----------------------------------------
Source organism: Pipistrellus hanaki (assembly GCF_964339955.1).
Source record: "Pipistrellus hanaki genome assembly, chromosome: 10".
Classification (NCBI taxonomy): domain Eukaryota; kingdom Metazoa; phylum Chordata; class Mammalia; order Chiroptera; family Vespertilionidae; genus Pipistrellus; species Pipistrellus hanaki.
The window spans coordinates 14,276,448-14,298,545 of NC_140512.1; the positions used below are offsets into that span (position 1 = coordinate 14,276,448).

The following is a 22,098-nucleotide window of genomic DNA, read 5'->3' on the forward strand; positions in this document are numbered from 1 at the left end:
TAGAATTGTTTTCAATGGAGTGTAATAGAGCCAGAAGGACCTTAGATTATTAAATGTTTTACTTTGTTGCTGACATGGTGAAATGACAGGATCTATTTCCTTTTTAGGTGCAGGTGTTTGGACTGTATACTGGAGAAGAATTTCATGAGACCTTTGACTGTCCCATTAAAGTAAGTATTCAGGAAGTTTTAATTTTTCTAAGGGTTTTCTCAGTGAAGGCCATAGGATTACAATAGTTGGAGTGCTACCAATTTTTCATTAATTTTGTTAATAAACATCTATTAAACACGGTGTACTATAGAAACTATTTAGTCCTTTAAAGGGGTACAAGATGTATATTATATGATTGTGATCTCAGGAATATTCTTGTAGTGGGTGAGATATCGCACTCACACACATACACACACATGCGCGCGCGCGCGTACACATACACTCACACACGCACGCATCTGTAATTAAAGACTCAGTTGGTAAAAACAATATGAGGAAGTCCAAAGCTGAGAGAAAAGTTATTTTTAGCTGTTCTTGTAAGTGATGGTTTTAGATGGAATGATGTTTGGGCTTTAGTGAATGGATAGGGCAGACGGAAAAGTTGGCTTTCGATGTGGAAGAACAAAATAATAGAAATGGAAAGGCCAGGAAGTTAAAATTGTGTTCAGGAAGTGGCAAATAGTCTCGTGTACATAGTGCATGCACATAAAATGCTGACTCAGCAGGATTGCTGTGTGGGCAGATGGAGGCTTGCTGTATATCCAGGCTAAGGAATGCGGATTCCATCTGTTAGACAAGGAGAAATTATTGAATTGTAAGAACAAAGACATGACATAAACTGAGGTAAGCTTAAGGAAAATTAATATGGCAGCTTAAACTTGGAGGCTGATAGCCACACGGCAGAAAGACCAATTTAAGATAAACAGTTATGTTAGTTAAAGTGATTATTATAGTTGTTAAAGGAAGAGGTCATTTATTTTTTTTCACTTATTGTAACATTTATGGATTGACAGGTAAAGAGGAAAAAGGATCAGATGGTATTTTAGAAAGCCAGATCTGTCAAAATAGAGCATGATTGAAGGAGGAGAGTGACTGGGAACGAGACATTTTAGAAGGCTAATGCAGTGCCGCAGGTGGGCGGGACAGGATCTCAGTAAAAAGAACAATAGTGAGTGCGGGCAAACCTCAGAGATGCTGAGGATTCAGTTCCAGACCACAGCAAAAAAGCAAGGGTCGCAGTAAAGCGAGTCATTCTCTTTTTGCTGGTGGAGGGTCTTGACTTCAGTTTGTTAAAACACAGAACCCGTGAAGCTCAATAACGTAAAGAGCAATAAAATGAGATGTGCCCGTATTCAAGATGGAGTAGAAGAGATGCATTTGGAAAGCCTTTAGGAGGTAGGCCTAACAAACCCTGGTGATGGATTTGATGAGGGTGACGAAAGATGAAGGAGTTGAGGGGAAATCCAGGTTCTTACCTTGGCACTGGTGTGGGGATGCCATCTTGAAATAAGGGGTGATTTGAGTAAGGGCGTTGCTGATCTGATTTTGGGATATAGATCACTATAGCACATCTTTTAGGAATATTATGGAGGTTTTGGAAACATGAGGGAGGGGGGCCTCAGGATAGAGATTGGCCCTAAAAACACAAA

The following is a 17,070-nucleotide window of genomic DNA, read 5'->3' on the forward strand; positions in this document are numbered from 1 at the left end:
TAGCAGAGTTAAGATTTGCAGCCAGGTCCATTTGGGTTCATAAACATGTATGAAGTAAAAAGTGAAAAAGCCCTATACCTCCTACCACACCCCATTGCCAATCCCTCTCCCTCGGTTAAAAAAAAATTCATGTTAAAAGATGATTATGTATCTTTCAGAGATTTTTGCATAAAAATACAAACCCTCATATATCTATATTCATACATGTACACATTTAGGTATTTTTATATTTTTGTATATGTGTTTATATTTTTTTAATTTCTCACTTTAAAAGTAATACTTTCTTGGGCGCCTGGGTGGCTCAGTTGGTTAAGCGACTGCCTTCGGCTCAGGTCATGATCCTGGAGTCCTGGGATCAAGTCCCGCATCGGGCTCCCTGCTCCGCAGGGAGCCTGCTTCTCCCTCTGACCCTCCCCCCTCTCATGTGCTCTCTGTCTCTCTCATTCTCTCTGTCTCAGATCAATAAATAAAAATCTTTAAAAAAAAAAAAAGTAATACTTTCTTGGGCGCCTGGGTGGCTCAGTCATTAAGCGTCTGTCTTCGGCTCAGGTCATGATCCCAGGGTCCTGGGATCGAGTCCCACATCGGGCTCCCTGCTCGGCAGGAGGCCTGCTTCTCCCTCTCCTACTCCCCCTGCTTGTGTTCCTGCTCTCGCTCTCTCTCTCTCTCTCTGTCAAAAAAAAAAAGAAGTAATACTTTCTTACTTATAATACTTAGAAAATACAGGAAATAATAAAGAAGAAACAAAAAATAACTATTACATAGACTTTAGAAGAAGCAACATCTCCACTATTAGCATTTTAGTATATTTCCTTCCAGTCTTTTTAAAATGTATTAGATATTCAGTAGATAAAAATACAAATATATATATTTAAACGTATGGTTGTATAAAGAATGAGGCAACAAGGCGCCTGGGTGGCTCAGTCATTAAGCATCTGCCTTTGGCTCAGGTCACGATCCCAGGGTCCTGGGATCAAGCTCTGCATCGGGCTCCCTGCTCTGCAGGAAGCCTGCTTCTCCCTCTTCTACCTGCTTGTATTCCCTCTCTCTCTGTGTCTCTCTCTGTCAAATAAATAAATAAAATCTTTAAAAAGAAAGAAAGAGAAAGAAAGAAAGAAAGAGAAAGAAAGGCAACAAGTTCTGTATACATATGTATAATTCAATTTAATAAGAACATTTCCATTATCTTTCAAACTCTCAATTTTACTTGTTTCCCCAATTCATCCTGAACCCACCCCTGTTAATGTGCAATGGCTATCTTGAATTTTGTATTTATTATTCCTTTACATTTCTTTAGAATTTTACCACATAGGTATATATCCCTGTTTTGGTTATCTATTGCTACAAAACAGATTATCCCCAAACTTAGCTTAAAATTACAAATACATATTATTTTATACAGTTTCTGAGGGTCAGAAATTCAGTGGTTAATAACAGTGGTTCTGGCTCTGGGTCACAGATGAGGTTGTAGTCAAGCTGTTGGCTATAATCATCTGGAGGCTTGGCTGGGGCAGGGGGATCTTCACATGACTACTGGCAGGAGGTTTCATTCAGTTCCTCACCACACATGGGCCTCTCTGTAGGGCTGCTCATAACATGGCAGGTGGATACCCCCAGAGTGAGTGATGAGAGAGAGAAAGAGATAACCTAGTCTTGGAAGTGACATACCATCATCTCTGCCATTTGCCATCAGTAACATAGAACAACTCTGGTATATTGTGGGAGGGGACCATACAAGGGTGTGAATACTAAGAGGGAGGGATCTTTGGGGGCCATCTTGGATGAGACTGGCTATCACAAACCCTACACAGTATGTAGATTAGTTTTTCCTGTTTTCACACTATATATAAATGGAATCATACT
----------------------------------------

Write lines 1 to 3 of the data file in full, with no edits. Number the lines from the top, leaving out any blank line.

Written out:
Source organism: Pipistrellus hanaki (assembly GCF_964339955.1).
Source record: "Pipistrellus hanaki genome assembly, chromosome: 10".
Classification (NCBI taxonomy): domain Eukaryota; kingdom Metazoa; phylum Chordata; class Mammalia; order Chiroptera; family Vespertilionidae; genus Pipistrellus; species Pipistrellus hanaki.